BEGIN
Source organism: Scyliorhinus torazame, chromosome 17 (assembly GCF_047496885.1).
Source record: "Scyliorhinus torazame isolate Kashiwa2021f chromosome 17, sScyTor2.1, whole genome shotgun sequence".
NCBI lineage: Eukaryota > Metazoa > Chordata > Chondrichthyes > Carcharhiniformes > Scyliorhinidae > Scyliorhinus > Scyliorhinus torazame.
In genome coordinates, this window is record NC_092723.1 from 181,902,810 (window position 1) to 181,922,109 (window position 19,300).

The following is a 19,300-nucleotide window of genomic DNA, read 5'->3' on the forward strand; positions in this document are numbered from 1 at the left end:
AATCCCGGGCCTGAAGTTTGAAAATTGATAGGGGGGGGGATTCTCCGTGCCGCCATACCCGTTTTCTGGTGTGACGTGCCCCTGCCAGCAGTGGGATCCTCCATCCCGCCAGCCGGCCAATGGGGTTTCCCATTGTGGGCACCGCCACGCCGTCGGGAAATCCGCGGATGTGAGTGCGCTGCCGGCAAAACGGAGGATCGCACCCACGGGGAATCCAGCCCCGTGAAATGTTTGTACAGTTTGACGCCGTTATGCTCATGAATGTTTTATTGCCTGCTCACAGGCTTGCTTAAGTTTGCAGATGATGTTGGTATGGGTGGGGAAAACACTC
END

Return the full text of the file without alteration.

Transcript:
Source organism: Scyliorhinus torazame, chromosome 17 (assembly GCF_047496885.1).
Source record: "Scyliorhinus torazame isolate Kashiwa2021f chromosome 17, sScyTor2.1, whole genome shotgun sequence".
NCBI lineage: Eukaryota > Metazoa > Chordata > Chondrichthyes > Carcharhiniformes > Scyliorhinidae > Scyliorhinus > Scyliorhinus torazame.
In genome coordinates, this window is record NC_092723.1 from 181,902,810 (window position 1) to 181,922,109 (window position 19,300).

The following is a 19,300-nucleotide window of genomic DNA, read 5'->3' on the forward strand; positions in this document are numbered from 1 at the left end:
AATCCCGGGCCTGAAGTTTGAAAATTGATAGGGGGGGGGATTCTCCGTGCCGCCATACCCGTTTTCTGGTGTGACGTGCCCCTGCCAGCAGTGGGATCCTCCATCCCGCCAGCCGGCCAATGGGGTTTCCCATTGTGGGCACCGCCACGCCGTCGGGAAATCCGCGGATGTGAGTGCGCTGCCGGCAAAACGGAGGATCGCACCCACGGGGAATCCAGCCCCGTGAAATGTTTGTACAGTTTGACGCCGTTATGCTCATGAATGTTTTATTGCCTGCTCACAGGCTTGCTTAAGTTTGCAGATGATGTTGGTATGGGTGGGGAAAACACTC